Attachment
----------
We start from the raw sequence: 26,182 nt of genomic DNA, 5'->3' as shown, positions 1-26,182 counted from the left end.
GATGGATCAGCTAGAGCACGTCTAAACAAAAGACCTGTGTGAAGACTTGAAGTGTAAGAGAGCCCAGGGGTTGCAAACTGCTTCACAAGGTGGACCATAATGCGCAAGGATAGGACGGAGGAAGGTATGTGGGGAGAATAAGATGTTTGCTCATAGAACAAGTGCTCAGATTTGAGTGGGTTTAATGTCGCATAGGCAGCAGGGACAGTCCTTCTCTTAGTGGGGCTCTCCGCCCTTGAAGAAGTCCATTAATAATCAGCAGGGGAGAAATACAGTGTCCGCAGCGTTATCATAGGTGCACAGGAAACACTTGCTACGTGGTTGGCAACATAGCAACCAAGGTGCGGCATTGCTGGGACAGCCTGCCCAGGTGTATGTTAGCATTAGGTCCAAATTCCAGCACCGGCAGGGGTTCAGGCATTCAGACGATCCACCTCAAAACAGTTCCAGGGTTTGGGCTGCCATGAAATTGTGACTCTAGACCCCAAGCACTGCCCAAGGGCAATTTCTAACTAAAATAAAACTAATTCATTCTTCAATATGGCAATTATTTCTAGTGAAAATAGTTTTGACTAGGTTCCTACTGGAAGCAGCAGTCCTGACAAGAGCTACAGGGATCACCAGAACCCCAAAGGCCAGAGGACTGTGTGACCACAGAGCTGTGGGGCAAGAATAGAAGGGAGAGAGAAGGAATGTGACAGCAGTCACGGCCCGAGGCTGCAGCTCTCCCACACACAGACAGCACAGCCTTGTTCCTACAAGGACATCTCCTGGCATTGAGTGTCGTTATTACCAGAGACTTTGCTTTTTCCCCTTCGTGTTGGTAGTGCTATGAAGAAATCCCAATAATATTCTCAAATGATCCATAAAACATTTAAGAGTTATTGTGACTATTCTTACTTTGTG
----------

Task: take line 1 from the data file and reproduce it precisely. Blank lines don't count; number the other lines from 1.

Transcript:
We start from the raw sequence: 26,182 nt of genomic DNA, 5'->3' as shown, positions 1-26,182 counted from the left end.